MPAA Head Thinks Piracy Shouldn't Be Called "Theft"

Illustration for article titled MPAA Head Thinks Piracy Shouldn't Be Called "Theft"

MPAA head Chris Dodd backtracked on the association's stance on piracy in comments made to Variety over the weekend:

"We're in a transformative period with an explosion of technology that's going to need content… We're going to have to be more subtle and consumer-oriented… We're on the wrong track if we describe it as thievery."


While he didn't say it's not a crime, Dodd's words are quite the reversal from the organization's official policy. The MPAA has been pretty hell-bent on making piracy synonymous with theft for many years. Just look at its "you wouldn't steal a car" campaign.

We can only hope that Dodd's words signals a shift in the way piracy is treated in the eyes of the law. There should be nuances—someone who is downloading a movie to watch on their own shouldn't be pursued in the same way as a person that is ripping a movie and turning around and selling it for a profit. At this point, Dodd's statements are a definite change in rhetoric for an agency that will hang people out to dry for illegal downloading. [Variety via TechDirt via Geekosystem]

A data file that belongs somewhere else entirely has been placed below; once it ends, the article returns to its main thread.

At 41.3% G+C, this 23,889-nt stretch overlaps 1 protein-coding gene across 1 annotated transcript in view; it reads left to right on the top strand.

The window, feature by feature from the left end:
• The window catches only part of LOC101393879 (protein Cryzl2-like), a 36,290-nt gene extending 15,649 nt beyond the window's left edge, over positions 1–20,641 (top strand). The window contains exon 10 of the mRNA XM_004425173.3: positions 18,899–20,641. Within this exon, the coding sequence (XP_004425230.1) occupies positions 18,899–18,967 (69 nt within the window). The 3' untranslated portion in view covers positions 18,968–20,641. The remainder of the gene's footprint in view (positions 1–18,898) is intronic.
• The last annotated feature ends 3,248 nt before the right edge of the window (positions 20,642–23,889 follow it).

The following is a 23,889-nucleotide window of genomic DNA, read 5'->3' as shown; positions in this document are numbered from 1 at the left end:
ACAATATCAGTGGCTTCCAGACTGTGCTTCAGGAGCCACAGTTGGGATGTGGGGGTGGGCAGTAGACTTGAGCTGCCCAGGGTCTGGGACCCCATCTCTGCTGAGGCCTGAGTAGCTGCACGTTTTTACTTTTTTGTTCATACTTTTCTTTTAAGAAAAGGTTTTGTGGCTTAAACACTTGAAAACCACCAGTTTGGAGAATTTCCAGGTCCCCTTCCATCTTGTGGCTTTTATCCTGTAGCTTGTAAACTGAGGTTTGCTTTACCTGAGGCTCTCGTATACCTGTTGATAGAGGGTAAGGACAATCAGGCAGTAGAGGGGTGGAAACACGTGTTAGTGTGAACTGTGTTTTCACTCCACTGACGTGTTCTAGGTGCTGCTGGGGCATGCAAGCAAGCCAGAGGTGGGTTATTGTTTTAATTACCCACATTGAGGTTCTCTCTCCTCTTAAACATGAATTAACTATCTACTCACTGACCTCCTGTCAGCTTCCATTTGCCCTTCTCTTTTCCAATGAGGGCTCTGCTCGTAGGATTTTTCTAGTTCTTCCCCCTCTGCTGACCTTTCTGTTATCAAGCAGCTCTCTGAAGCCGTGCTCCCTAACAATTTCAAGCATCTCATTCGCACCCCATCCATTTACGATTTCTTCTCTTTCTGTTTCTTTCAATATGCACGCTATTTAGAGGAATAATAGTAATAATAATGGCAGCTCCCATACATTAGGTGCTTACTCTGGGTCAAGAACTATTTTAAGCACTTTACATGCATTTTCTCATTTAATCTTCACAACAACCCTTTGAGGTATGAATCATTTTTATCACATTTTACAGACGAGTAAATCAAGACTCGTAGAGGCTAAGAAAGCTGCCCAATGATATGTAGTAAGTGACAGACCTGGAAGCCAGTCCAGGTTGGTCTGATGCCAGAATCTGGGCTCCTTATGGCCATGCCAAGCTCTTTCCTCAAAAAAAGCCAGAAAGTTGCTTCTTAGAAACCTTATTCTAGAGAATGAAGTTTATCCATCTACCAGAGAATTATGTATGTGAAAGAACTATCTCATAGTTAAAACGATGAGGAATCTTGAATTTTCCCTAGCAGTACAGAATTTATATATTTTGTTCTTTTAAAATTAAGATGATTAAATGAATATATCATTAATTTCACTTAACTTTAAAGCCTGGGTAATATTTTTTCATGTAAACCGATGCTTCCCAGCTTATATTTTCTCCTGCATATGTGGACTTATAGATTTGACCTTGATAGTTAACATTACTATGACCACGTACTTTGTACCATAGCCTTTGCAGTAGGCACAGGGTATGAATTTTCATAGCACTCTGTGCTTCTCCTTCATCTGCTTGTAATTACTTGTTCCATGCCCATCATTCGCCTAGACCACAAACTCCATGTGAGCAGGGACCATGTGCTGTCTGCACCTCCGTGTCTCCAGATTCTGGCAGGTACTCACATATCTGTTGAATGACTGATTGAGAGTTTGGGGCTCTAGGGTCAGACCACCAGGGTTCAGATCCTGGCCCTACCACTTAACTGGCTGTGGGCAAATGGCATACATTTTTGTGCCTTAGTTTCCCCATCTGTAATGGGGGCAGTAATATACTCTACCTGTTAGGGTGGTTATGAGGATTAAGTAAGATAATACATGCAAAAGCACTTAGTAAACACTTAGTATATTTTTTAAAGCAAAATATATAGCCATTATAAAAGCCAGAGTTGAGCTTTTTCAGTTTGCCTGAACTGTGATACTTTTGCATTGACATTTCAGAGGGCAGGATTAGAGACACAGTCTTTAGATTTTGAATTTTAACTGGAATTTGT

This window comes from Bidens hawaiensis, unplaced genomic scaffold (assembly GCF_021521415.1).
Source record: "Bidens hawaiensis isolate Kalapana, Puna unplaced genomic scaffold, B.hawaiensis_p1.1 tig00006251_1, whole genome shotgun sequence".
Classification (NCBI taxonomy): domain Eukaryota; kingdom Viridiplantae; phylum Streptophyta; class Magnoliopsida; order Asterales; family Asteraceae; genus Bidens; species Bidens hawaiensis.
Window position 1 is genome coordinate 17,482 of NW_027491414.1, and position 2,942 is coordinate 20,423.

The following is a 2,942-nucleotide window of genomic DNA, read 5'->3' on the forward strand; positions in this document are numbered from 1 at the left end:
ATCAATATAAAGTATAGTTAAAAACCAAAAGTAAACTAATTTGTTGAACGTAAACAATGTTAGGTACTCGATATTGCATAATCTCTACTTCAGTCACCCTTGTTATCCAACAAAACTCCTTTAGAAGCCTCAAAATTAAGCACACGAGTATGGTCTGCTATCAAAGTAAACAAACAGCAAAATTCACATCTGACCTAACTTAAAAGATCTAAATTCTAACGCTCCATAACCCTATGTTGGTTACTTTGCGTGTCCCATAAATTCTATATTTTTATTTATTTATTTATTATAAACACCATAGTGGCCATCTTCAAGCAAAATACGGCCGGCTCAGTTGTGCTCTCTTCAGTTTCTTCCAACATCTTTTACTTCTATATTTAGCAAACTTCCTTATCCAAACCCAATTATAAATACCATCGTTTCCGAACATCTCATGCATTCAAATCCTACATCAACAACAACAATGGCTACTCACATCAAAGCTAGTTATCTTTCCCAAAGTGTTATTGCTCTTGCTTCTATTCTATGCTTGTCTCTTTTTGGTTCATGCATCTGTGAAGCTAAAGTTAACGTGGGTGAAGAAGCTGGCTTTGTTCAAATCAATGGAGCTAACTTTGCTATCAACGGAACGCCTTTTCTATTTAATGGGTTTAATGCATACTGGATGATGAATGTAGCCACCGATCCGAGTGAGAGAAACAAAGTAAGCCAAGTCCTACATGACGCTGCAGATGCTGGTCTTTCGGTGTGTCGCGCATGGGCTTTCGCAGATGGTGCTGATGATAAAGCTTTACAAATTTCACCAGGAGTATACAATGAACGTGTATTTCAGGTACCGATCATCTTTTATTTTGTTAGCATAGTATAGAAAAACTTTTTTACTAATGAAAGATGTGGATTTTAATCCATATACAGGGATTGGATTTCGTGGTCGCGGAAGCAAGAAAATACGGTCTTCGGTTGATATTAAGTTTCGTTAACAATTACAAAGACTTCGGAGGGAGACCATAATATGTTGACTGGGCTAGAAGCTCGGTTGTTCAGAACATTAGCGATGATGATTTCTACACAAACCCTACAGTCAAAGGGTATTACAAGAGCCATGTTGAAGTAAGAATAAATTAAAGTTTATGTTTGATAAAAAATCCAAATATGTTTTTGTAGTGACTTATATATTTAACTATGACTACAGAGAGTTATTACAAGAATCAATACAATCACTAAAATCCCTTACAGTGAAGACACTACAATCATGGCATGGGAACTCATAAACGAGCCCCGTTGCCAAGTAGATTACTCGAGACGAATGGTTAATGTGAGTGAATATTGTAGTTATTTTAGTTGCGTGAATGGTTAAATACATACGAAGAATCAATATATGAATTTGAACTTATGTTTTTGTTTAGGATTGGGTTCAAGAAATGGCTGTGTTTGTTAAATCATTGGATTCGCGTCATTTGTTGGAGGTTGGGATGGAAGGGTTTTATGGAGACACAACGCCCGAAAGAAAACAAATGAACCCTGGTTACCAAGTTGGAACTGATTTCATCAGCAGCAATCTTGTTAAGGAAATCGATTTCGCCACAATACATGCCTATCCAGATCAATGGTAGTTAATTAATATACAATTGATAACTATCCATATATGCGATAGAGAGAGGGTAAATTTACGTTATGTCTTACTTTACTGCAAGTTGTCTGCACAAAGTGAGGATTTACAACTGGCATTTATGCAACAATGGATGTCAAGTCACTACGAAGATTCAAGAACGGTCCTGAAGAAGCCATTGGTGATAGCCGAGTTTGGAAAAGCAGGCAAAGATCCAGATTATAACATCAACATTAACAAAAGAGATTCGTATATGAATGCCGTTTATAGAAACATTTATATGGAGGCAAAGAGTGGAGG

See I honestly don't have issue with piracy being equated to theft. I have issue with the fines they are entitled to levy. Punishment should fit the crime and all that. If you want to calculate my downloading an entire album at 20 bucks, or whatever a CD costs nowadays, I wouldn't have an issue with it. You DL without buying, you pay the fine. Likewise if I download a movie and get caught, alright, you got me, here's the 13 bucks I would have paid for an insanely overpriced movie ticket...and I'll even throw in the revenue the theater would have gotten from my twelve dollar popcorn and soda.

But no, that's not how it works. You download a song torrent which could then have been touched by lord knows how many instead of dinging you the cost of the song, or the album, or even a flat amount, they go after you for what...10 grand a song? You're telling me that by downloading the latest piece of shit that Nickelback releases, I'm costing you 180,000 in revenue? I don't bloody well think so.